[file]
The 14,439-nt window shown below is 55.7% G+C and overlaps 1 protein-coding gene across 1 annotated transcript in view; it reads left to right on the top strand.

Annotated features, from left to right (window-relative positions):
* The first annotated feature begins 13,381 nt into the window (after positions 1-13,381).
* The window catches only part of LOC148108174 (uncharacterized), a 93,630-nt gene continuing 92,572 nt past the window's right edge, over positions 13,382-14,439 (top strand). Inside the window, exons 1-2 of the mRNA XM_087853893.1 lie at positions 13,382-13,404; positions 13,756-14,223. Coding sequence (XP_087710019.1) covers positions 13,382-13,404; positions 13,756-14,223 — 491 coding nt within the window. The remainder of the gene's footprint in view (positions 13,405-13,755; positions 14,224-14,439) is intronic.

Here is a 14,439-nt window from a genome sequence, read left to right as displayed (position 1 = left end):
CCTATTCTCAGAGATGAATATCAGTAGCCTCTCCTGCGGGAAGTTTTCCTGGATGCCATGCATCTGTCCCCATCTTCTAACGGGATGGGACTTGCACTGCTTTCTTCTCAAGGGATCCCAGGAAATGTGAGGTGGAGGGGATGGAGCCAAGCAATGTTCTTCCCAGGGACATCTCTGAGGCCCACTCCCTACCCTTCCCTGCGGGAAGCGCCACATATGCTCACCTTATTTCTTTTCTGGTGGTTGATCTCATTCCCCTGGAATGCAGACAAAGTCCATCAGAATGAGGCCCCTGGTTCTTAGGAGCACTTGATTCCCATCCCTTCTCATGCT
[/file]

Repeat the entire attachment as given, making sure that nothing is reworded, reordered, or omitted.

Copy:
The 14,439-nt window shown below is 55.7% G+C and overlaps 1 protein-coding gene across 1 annotated transcript in view; it reads left to right on the top strand.

Annotated features, from left to right (window-relative positions):
* The first annotated feature begins 13,381 nt into the window (after positions 1-13,381).
* The window catches only part of LOC148108174 (uncharacterized), a 93,630-nt gene continuing 92,572 nt past the window's right edge, over positions 13,382-14,439 (top strand). Inside the window, exons 1-2 of the mRNA XM_087853893.1 lie at positions 13,382-13,404; positions 13,756-14,223. Coding sequence (XP_087710019.1) covers positions 13,382-13,404; positions 13,756-14,223 — 491 coding nt within the window. The remainder of the gene's footprint in view (positions 13,405-13,755; positions 14,224-14,439) is intronic.

Here is a 14,439-nt window from a genome sequence, read left to right as displayed (position 1 = left end):
CCTATTCTCAGAGATGAATATCAGTAGCCTCTCCTGCGGGAAGTTTTCCTGGATGCCATGCATCTGTCCCCATCTTCTAACGGGATGGGACTTGCACTGCTTTCTTCTCAAGGGATCCCAGGAAATGTGAGGTGGAGGGGATGGAGCCAAGCAATGTTCTTCCCAGGGACATCTCTGAGGCCCACTCCCTACCCTTCCCTGCGGGAAGCGCCACATATGCTCACCTTATTTCTTTTCTGGTGGTTGATCTCATTCCCCTGGAATGCAGACAAAGTCCATCAGAATGAGGCCCCTGGTTCTTAGGAGCACTTGATTCCCATCCCTTCTCATGCT